The Vehicle Registration Crisis
And energy policy stasis
Good morning! Welcome to the latest Vietnam Weekly, and hello to all new readers. Next week I’ll publish another subscriber-only edition, this time on Ho Chi Minh City’s increasingly severe public investment paralysis. You can upgrade to a paid subscription for US$5/month or US$50/year below.
Just to follow up on last Friday’s newsletter, the deputy head of the Hanoi police department said small businesses and food vendors must move their operations into alleys, while people need to understand that sidewalks are places for pedestrians to walk. This will come as news to many people.
On to the news.
The Vehicle Registration Crisis
Back in January, I discussed the arrest of the Vietnam Register’s director on bribery allegations and the subsequent closure of almost 30 vehicle registration centers for investigation.
Since then, about 500 people from over 70 registration centers - mostly privately owned - have been detained nationwide for crimes including giving, brokering, or receiving bribes; producing and trading equipment and software for illegal use; and unauthorized intrusion into computer networks.
Local media is devoting increasing coverage to the topic, as the crackdown has created a crisis: 59 out of Vietnam’s 281 registration centers are currently closed.
This may sound rather boring compared to the fireworks of the Viet A or repatriation flight scandals, but the impact is real: kilometer-long lines are blocking roads and neighborhoods near the remaining registration centers; drivers for tour bus companies are waiting in line for nearly two weeks to register their vehicle so they can legally drive; transport companies are bleeding money because drivers have to sleep overnight in trucks; drivers in HCMC are living off instant noodles and spending days in their car/truck; and people are hiring third parties to handle registration for them. Some drivers, after spending days in line, have to do the process all over again if a fault is found in their car.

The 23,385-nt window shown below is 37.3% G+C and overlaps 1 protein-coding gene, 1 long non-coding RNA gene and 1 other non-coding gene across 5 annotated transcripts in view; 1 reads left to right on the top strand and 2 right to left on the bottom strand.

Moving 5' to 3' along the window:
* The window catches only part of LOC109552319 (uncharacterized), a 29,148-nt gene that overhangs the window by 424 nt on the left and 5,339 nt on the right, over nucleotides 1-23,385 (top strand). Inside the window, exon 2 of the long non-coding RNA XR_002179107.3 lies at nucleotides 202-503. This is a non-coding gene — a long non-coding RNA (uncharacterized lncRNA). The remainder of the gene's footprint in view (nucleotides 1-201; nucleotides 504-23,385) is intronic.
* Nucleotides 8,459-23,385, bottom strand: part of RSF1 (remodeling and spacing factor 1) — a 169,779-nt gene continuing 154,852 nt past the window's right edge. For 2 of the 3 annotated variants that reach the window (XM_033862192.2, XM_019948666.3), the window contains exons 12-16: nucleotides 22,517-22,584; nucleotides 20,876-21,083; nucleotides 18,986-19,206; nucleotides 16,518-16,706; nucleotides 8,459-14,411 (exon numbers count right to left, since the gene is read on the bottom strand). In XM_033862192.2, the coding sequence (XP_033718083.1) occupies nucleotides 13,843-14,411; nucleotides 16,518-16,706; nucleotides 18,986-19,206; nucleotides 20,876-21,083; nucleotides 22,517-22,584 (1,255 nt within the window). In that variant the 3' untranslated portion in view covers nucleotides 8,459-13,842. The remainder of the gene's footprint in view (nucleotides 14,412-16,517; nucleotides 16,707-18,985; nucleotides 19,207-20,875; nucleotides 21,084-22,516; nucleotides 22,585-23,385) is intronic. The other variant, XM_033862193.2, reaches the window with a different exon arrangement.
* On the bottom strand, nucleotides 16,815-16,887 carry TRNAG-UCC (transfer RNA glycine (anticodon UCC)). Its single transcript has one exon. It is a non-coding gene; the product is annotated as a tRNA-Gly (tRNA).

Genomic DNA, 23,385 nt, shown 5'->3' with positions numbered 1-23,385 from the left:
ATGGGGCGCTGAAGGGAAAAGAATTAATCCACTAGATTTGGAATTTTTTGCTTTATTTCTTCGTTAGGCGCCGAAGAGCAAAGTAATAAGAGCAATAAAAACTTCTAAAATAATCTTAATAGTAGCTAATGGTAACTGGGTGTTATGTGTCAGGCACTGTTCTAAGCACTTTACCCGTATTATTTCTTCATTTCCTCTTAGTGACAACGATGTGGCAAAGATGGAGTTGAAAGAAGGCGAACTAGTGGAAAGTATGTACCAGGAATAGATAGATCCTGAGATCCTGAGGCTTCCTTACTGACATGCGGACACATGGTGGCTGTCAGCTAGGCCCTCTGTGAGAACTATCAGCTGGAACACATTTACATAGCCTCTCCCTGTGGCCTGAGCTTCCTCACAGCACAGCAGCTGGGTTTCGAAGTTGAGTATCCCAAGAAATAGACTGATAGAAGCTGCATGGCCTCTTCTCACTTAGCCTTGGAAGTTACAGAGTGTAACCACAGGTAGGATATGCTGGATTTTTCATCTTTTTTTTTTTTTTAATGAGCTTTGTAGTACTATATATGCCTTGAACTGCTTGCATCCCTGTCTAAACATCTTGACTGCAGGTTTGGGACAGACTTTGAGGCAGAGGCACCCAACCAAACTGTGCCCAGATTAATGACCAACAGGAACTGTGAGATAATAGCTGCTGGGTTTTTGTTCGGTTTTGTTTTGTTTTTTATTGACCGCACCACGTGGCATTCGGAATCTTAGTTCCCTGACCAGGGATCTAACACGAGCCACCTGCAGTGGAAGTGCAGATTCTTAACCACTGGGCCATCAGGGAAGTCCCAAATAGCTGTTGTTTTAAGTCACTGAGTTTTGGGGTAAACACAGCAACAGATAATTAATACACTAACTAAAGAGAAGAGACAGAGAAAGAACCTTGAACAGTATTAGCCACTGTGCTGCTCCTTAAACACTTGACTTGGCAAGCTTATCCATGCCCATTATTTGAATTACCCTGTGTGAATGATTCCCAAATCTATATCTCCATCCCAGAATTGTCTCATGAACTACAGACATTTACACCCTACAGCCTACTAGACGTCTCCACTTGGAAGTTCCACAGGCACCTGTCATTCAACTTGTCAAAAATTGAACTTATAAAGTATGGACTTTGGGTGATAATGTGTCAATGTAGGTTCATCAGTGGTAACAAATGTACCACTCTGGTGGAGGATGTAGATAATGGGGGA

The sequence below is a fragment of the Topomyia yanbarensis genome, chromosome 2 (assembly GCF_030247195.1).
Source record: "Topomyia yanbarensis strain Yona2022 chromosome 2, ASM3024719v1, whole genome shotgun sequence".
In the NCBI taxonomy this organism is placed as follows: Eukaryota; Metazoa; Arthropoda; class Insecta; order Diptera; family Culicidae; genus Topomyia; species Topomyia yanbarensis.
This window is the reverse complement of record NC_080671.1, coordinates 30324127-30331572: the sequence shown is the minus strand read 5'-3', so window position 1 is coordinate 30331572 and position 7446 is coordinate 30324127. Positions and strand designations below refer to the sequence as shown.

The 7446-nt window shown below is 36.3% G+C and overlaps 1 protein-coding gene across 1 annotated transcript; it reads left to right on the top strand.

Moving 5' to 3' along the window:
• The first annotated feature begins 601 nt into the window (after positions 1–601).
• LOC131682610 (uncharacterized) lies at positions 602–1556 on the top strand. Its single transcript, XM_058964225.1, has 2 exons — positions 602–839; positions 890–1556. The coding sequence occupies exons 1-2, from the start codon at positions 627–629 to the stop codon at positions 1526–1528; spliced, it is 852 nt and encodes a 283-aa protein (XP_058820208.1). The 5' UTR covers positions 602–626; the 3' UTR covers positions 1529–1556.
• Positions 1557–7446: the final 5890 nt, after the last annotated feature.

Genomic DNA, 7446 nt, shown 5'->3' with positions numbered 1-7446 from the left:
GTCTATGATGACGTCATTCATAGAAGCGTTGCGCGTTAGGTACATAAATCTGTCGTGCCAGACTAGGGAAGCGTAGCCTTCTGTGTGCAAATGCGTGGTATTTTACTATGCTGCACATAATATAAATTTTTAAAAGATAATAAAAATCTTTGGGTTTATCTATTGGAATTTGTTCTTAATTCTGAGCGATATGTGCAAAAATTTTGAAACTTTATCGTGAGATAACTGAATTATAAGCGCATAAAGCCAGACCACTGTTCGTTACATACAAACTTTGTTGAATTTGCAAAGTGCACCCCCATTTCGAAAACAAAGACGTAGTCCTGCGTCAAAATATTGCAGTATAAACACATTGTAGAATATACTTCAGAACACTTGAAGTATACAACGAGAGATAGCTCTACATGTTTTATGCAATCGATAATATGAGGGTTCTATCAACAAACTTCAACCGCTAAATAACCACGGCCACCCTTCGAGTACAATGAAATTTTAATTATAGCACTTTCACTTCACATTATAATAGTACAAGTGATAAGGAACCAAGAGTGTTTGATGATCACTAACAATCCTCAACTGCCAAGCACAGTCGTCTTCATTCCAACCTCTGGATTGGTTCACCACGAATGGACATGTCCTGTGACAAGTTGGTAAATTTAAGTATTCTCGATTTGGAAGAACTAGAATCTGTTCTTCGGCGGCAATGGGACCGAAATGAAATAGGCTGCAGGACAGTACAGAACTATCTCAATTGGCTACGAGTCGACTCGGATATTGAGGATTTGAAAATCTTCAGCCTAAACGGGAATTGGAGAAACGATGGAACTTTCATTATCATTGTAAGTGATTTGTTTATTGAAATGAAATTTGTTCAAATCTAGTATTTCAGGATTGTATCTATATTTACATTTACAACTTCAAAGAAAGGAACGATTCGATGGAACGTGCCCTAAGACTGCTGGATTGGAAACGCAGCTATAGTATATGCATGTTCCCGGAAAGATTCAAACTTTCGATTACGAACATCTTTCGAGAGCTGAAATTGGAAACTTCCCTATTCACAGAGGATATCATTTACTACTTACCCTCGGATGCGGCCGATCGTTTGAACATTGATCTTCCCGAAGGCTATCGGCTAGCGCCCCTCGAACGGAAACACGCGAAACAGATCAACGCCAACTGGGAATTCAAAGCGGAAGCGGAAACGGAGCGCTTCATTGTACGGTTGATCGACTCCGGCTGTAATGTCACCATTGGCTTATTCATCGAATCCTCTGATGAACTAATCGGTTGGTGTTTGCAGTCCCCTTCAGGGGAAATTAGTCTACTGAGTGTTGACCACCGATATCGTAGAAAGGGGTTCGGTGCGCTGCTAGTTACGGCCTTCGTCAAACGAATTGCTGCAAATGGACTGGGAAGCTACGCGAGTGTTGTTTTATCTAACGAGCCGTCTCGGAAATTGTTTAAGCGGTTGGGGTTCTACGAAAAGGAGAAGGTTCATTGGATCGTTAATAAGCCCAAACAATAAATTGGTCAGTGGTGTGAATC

So how did we get here?
VnExpress has a good breakdown (in Vietnamese): way back in October, police officers in HCMC stopped a truck and discovered errors in its registration data, which led them to illegal activity at the registration center it was approved by.
The first arrests took place in mid-December, and investigations spiraled from there, uncovering an entirely rotten system leading to the top of the Vietnam Register.
Now, workers at open centers are putting in 12-hour days and being reminded at the start of every shift that they cannot accept money or gifts. One employee told the news outlet that he and his colleagues all have the same fear: they don’t know whether they’ve violated a rule or not.
They have also been ordered to be stricter in registration inspections, meaning 35% of vehicles are now failing their tests, compared to 15% before - with some drivers having to return seven times.
The situation is so dire that reinforcements have been called in: 26 traffic police officers were brought into HCMC registration centers this week. About 100 traffic police nationwide are now assisting with vehicle registration.
Perhaps most incredibly, the Ministry of National Defense has deployed up to 40 soldiers to help with registrations following a request from the Ministry of Transport.
But it seems like the pain will continue: 50,000 vehicles in HCMC alone need to be registered this month, a figure that will rise to 80,000 in April - currently, the city can only process 1,600 vehicles per business day (in a month with 20 business days, that’s 36,000 vehicles).